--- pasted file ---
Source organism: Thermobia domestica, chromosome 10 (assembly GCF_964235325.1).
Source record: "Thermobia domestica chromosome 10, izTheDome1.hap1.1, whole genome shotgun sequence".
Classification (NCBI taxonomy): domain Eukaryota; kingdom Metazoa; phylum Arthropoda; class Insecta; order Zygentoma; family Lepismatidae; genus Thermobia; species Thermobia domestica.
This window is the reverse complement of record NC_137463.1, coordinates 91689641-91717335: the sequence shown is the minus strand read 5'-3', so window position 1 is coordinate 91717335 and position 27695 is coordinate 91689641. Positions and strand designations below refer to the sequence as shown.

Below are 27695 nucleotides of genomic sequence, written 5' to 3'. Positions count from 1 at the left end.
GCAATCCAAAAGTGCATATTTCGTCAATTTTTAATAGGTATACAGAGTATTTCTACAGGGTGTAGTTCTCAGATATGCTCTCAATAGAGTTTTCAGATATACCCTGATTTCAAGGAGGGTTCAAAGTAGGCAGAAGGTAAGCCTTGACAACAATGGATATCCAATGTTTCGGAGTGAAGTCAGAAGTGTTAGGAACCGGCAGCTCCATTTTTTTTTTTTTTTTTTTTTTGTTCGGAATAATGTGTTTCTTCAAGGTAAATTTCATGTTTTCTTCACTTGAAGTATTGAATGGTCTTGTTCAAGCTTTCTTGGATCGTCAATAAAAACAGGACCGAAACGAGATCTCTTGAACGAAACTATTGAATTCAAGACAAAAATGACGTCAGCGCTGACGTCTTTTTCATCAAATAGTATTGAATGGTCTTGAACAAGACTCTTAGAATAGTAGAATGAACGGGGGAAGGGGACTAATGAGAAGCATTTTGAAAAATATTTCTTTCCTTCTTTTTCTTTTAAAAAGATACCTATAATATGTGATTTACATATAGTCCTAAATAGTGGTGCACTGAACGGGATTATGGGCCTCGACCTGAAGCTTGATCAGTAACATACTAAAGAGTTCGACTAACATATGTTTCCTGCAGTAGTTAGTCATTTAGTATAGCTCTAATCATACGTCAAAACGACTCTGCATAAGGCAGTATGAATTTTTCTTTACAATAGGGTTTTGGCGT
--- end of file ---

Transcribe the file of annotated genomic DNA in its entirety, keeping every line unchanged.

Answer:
Source organism: Thermobia domestica, chromosome 10 (assembly GCF_964235325.1).
Source record: "Thermobia domestica chromosome 10, izTheDome1.hap1.1, whole genome shotgun sequence".
Classification (NCBI taxonomy): domain Eukaryota; kingdom Metazoa; phylum Arthropoda; class Insecta; order Zygentoma; family Lepismatidae; genus Thermobia; species Thermobia domestica.
This window is the reverse complement of record NC_137463.1, coordinates 91689641-91717335: the sequence shown is the minus strand read 5'-3', so window position 1 is coordinate 91717335 and position 27695 is coordinate 91689641. Positions and strand designations below refer to the sequence as shown.

Below are 27695 nucleotides of genomic sequence, written 5' to 3'. Positions count from 1 at the left end.
GCAATCCAAAAGTGCATATTTCGTCAATTTTTAATAGGTATACAGAGTATTTCTACAGGGTGTAGTTCTCAGATATGCTCTCAATAGAGTTTTCAGATATACCCTGATTTCAAGGAGGGTTCAAAGTAGGCAGAAGGTAAGCCTTGACAACAATGGATATCCAATGTTTCGGAGTGAAGTCAGAAGTGTTAGGAACCGGCAGCTCCATTTTTTTTTTTTTTTTTTTTTTGTTCGGAATAATGTGTTTCTTCAAGGTAAATTTCATGTTTTCTTCACTTGAAGTATTGAATGGTCTTGTTCAAGCTTTCTTGGATCGTCAATAAAAACAGGACCGAAACGAGATCTCTTGAACGAAACTATTGAATTCAAGACAAAAATGACGTCAGCGCTGACGTCTTTTTCATCAAATAGTATTGAATGGTCTTGAACAAGACTCTTAGAATAGTAGAATGAACGGGGGAAGGGGACTAATGAGAAGCATTTTGAAAAATATTTCTTTCCTTCTTTTTCTTTTAAAAAGATACCTATAATATGTGATTTACATATAGTCCTAAATAGTGGTGCACTGAACGGGATTATGGGCCTCGACCTGAAGCTTGATCAGTAACATACTAAAGAGTTCGACTAACATATGTTTCCTGCAGTAGTTAGTCATTTAGTATAGCTCTAATCATACGTCAAAACGACTCTGCATAAGGCAGTATGAATTTTTCTTTACAATAGGGTTTTGGCGT